The narrator did a great job. If you're already a fan of Susan Hill then I recommend this audiobook.
I understand Susan Hill has received quite a few awards for her writing. The Whitbread, Somerset Maugham and John Llewelyn Rhys awards, as well as having been shortlisted for the Booker Prize. Perhaps her other books would be more to my taste, but I'll not be putting that theory to the test any time soon.
'Vows of Silence' features her MC detective, Simon Serrailler. I expected some excitement as a serial killer stalks through the town of Lafferton. However, instead of a thrilling story I got a psychological profile of the detective: how he feels about his family and in particular his father's new girlfriend. With all the time he spends at his sister's house I wondered how he managed to hold down his job. The killings aren't really solved by his skills as a detective...which to me is disappointing in a crime novel.
Much of the start is what I think of as backstory. The book isn't poorly written; there are some beautifully descriptive scenes: e.g. when she describes a distraught child in such a way that I could feel it's distress.
The other two scenes that I found memorable were about a teenage boy caught up in religious fanaticism and a moving scene which involves the death of someone whose been ill throughout the book.
Oh, on the theme of death, there's a serial killer who kills a lot of people - as he should (being a serial killer and all). Then there's the hospice and all the deaths from terminal diseases (cancer features heavily in this book); then there's death and injury by accident, a couple of at home deaths; there's suicide...I wonder if there was a tick box of how many ways one can die? The body count practically puts the whole series of 'Midsomer Murders' to shame.
"Not my favourite of the series."
Found some characters quiet annoying unfortunately.
Don't like the religious overtones and find Serraillers growing relationship with Jane unconvincing.
However the villain was interesting and kept me guessing until the end.
"Entertaining but disappointing"
I have read / listened to all the Simon Serrailler books in order. I've thoroughly enjoyed all to date but found this one a little predictable. As usual there are family problems for Simon to deal with and (without wishing to give anything away) this was expertly dealt with by Susan Hill's usual delicate touch. The main story around a gunman on the loose, however, started well but failed to deliver in that - a number of lines of enquiry - to a laymen - were obviously missed which I found frustrating and I had guessed the killer very early on. I'd still recommend it as an easy read / listen but it's not her best of this series.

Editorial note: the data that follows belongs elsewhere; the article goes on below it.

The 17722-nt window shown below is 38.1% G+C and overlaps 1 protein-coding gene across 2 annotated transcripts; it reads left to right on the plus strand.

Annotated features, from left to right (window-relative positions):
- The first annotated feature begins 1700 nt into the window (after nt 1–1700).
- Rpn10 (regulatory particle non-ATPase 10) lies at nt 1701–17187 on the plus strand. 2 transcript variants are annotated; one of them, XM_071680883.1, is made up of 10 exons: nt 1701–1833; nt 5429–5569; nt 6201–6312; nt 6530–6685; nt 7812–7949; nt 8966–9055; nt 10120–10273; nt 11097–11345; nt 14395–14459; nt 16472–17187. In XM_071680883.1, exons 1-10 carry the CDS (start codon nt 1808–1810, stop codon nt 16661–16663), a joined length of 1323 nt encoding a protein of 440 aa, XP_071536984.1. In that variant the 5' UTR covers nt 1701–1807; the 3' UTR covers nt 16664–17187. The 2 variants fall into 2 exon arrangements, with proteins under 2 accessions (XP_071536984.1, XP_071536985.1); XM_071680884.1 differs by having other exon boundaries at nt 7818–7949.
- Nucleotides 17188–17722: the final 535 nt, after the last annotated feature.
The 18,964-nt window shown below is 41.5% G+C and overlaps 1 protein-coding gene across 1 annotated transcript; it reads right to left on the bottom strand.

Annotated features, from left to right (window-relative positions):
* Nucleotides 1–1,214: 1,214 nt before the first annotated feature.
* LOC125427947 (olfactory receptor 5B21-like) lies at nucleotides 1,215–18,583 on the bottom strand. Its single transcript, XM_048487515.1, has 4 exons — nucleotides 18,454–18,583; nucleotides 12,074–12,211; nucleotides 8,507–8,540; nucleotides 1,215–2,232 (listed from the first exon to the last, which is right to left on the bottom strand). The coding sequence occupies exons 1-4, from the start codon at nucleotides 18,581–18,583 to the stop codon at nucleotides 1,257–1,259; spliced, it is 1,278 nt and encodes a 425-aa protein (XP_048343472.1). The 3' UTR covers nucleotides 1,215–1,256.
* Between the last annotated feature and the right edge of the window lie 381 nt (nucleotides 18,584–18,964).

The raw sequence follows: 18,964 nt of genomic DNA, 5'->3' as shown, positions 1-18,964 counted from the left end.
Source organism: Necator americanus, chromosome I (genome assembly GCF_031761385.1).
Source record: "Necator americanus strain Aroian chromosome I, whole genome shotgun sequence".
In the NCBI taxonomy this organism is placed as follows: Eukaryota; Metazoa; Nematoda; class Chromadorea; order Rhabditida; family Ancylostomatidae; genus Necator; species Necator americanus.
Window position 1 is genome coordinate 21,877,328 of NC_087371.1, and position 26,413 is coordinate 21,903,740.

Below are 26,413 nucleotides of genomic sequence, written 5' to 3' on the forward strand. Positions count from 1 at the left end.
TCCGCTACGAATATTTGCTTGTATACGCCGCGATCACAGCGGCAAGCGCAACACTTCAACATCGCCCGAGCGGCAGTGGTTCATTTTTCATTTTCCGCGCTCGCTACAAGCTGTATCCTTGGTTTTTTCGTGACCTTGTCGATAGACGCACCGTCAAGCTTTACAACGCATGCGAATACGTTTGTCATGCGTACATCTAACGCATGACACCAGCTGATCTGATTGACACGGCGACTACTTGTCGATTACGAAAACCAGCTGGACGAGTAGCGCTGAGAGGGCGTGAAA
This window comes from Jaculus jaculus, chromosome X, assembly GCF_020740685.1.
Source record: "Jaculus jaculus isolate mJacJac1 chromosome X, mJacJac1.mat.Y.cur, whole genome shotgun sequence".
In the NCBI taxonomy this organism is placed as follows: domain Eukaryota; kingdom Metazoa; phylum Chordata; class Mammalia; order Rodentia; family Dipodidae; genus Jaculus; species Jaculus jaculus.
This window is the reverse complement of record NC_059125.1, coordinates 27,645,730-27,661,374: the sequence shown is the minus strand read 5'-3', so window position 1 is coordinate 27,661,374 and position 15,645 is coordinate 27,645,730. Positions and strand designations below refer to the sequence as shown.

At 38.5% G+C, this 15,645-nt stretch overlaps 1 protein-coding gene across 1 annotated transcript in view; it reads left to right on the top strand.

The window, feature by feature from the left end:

"Depressing and disappointiing"
Have listened to or read previous 3 books in this series but did not enjoy this one. Odd tangled story. Very depressing. Could not see why emphasis was placed on some minor characters who only have a very tenious link with main plot. Red herrings not good enough. Far too much info about Simon's family, especially about his smug toffee nosed sister Cat, due to events in this book I feel she is going to become even more unbearably smug in later books. Much of the story is actually padding, the real plot could have been written in about twenty pages.
Don't think I will bother with rest of series.
"not up to standard"
Susan Hill is an excellent writer, her stories are usually entertaining with good story lines and detailed characters. She paints a vivid picture. Not so with this book. It was disjointed and incredibly depressing. Detective Chief Superintendent Simon Serrailler played a small part in the weary tale. Much time was spent describing the terminal illness of his brother in law.I would not recommend this book at all. One star for the narrator.
"And on we travel"
I love this series of stories. It is set around Simons police career and each book has a certain crime it revolves around, but the story also includes the highs and lows of family life. This one is particularly sad, but also most enthralling. Steven Pacey reads them so well and by now it's like listening to an old friend talking. I admit I'm addicted. Now let's get on with the continuing saga, can't wait to see what happens next
"Susan Hill at her best again"
Another great Simon Serrailer story. Susan Hill creates such great characters that it's a joy to get to know them better with each book. She writes fantastic dialogue which Stephen Pacey narrates quite beautifully.
I really enjoyed the book.
"Best of the series to date"
Susan Hill's Simon Serrailler series just get better and better.
A bit on the dark side, with lots of twists and turns. I enjoy the characters, old and new and the narrator has a wonderful way of bringing them all to life.
Now to start on book 5.